WHICH EQUIPMENT DO YOU NEED FOR BACKCOUNTRY?
Backcountry cross country skiing is the very original style of cross country skiing from the Scandinavian lands. Your equipment has to support you during longer tours in untracked terrain.
Cross Country Backcountry Skis
The backcountry nordic skis are wider than usual nordic skis and the biggest difference are the edges – each backcountry ski has edges made out of steel. The gliding surface is similar to the classic ‘no wax’ skis, they can have the ‘fish scales’ pattern or an integrated climbing skin. Again climbing skins are very helpful in variable conditions, helping you to conquer steeper ascents.
For the steepest climbs, you can even attach full-length climbing skins to your backcountry skis, the same you would use for ski touring. This is particularly helpful when you are out on a tour with a big backpack and you know, there will be longer uphill sections. Backcountry nordic skis are also very sturdy and stiff and don’t slide as well as other skis. But backcountry skiing is not about speed, it is about enjoying the nature and exploring.
Cross Country Backcountry Boots
Backcountry cross country skiing boots are just what you expect them to be: sturdy, stable and warm, similar to hiking boots. You will do a lot of walking in very cold conditions with them, so they have to be as warm and as comfortable as possible. Some boots even have integrated gaiters to protect you from deeper and untracked snow.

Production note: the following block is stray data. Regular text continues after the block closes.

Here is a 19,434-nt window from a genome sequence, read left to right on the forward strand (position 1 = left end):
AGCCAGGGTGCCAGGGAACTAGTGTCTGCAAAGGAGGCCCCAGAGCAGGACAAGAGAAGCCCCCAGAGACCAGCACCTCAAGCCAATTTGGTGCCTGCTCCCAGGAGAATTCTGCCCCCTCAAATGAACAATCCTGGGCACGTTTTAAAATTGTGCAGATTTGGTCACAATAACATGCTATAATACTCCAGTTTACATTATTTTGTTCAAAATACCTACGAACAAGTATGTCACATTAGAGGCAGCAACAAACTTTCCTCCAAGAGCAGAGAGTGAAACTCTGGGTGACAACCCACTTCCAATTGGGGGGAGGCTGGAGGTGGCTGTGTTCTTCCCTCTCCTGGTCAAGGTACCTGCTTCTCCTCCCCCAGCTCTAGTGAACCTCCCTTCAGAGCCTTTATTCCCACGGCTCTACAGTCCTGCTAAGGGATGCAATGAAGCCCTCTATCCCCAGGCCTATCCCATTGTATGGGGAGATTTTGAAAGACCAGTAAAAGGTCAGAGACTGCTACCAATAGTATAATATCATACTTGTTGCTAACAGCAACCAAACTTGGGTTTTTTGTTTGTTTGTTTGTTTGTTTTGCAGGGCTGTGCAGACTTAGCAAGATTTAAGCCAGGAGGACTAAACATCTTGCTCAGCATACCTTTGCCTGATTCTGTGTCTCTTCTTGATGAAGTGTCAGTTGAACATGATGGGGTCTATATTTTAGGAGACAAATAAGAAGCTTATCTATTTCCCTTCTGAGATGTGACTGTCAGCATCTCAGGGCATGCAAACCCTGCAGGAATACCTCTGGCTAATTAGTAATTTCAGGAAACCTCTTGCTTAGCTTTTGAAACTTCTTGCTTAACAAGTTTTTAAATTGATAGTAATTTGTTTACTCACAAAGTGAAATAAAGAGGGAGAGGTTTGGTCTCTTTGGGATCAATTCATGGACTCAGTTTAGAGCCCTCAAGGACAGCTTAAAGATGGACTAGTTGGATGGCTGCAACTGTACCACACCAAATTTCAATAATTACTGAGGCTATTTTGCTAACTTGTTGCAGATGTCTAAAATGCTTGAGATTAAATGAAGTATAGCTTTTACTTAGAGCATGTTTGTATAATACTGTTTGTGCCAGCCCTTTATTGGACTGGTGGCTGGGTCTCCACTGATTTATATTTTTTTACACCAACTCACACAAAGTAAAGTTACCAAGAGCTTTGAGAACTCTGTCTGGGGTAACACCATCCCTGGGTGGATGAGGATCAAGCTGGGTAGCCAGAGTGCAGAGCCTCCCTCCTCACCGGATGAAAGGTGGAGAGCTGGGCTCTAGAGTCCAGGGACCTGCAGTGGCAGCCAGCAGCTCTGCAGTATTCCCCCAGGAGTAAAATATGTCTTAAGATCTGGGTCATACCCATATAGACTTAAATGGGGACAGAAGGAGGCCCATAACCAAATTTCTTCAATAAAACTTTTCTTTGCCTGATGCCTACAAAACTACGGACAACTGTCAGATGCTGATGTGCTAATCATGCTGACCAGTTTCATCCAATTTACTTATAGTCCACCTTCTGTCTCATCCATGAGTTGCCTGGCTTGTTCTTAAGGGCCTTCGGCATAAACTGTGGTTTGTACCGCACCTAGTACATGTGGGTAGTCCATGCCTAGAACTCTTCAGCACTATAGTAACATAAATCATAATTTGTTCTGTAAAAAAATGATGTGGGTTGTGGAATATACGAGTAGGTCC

There are two different sole concepts. One is very similar to the one of telemark boots, with a nib at the toe of the boot, where the boot gets squeezed in the binding. This is a great option when you like to go telemark style on your downhills and if you look for more stability in general. The other sole concept is very similar to the classic boots, where you have the boot hooked in the binding through a metal stick. All backcountry cross country boots have a very grippy and longlasting sole material, some even come with Vibram®.
Cross Country Backcountry Poles
The poles for this discipline are a bit shorter compared to classic poles. This might cut the dynamics of your movement a tiny bit, but you will definitely be more agile. The baskets on the bottom of your skis are bigger than usual to help you not to “fall through” in the untracked terrain with deeper snow. Height-adjustable touring poles are also perfectly fine.
Cross Country Backcountry Bindings
You can choose between two major backcountry binding systems for cross country skiing. The Rottefella Super Telemark is a classic 3-pin toe binding for telemark and backcountry use. A flat bail keeps the boot firmly in the binding while offering easy entry and exit. A perfect solution for everyone who is looking for a better downhill performance on your backpacking trip on skis.
The other binding concept is based on the NNN system, known from classic skiing, but with a wider plate to stand on in order to offer more stability. The so-called NNN Magnum bindings are your system of choice when your preferred terrain is flat and you mostly move in the diagonal/classic technique rather than going up and down.
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